Groovy has excellent support for Testing with Unit Testing (GroovyTestCase adds extra capabilities to TestCase from JUnit 3.8.2) and Mocking capabilities built right in. Currently, there are no special Groovy extensions for JUnit 4 but it's easy to use so long as you are using Groovy 1.5+ and Java 5+ (a requirement for annotations/Junit 4.x). Here are some examples.
Make sure you are using at least Groovy 1.5 (we used 1.5.6) and JUnit 4.x (we used 4.4).
Let's test some of the built-in arithmetic operators in Groovy.
Alternatively, one could use the shouldFail method as follows:
Our test class includes two tests additionIsWorking and divideByZero. The second of these is expected to fail with an ArithmeticException exception.
Running the test gives:
You can use the Hamcrest matchers that come with JUnit 4.4 and above like this:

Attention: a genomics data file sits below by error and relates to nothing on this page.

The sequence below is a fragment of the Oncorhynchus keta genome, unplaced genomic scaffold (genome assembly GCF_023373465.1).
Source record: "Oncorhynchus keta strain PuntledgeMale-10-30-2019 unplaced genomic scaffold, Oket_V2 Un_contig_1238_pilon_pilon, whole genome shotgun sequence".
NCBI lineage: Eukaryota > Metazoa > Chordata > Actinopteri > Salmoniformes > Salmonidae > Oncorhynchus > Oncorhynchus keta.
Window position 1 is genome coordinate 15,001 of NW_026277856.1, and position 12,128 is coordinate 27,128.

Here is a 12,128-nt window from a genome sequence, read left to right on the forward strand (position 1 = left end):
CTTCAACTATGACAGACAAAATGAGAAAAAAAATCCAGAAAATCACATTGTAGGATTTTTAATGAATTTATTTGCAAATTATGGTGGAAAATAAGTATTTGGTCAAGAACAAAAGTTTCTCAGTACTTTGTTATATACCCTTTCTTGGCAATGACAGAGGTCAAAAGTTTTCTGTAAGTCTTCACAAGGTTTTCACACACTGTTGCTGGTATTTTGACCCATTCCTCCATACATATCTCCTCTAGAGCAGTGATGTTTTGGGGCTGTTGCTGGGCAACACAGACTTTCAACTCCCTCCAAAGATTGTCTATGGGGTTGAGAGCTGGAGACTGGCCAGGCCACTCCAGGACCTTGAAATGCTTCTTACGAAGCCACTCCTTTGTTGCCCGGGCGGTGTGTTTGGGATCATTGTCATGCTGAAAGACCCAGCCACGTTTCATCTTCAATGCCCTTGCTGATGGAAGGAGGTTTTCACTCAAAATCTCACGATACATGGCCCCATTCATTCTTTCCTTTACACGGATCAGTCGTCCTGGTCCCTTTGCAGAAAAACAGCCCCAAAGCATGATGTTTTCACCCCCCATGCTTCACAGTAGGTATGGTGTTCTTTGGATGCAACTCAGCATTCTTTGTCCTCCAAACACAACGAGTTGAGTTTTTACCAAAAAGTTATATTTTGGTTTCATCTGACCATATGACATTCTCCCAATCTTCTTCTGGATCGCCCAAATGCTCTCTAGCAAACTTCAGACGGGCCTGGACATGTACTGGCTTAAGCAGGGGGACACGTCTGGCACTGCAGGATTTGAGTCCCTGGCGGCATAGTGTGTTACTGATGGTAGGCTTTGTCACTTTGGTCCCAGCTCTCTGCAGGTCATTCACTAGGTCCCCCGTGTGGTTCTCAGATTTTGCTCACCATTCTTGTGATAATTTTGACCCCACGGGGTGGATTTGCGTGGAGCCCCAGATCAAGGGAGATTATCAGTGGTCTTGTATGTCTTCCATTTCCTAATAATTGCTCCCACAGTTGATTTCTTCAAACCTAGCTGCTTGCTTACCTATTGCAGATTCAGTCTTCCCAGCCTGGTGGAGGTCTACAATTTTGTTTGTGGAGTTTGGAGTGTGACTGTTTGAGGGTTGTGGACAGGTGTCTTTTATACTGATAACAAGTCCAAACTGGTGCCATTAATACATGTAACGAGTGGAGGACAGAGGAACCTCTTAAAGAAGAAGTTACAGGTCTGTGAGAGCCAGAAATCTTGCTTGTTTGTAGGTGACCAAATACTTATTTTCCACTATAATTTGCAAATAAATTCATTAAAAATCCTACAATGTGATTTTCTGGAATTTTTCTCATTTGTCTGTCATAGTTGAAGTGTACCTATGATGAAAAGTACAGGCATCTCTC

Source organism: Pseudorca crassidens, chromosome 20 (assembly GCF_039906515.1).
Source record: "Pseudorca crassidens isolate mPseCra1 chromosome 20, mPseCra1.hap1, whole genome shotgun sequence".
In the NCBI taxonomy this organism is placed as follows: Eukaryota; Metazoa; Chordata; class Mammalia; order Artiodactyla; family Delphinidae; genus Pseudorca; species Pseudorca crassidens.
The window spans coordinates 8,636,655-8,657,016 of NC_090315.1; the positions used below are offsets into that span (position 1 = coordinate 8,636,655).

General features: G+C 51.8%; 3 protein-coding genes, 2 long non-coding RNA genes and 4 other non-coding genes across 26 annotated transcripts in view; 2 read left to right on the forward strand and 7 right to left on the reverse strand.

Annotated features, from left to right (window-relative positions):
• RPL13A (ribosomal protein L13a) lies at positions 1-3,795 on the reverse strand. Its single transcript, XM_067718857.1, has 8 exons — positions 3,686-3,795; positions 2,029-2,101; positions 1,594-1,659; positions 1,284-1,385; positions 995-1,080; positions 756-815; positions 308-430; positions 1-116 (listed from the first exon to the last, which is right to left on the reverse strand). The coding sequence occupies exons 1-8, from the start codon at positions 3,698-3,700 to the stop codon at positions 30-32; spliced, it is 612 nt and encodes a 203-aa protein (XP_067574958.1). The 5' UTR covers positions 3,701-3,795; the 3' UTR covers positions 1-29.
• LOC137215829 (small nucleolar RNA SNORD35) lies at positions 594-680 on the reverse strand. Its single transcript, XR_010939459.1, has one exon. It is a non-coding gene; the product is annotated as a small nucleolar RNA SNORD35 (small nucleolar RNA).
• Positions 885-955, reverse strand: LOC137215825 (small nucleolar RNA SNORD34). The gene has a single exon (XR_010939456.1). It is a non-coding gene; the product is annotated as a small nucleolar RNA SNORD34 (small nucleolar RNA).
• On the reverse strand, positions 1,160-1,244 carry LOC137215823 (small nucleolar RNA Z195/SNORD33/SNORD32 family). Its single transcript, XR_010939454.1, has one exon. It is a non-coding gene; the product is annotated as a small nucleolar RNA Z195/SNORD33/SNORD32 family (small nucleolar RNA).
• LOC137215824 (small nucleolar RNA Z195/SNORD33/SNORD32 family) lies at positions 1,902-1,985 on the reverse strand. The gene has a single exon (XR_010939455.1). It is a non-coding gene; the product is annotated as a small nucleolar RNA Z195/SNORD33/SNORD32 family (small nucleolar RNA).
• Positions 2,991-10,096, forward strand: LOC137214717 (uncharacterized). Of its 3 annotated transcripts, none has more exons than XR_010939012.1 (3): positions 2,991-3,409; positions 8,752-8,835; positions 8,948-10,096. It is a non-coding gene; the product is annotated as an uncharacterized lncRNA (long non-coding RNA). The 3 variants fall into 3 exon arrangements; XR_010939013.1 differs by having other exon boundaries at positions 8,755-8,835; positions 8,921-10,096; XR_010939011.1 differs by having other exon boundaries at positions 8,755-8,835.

The first test uses the matchers. You can see by the second test, that native Groovy assertions are usually going to do the job just as well if not better in the Groovy world.
JUnit 4.x includes the ability to have parameterized tests. Suppose we want to test the following program:
Here is what your code might look like. This example uses parameterization.
The output will look something like this:
You can use the experimental Theory tests from JUnit 4.4 and above as follows:
When run, this gives: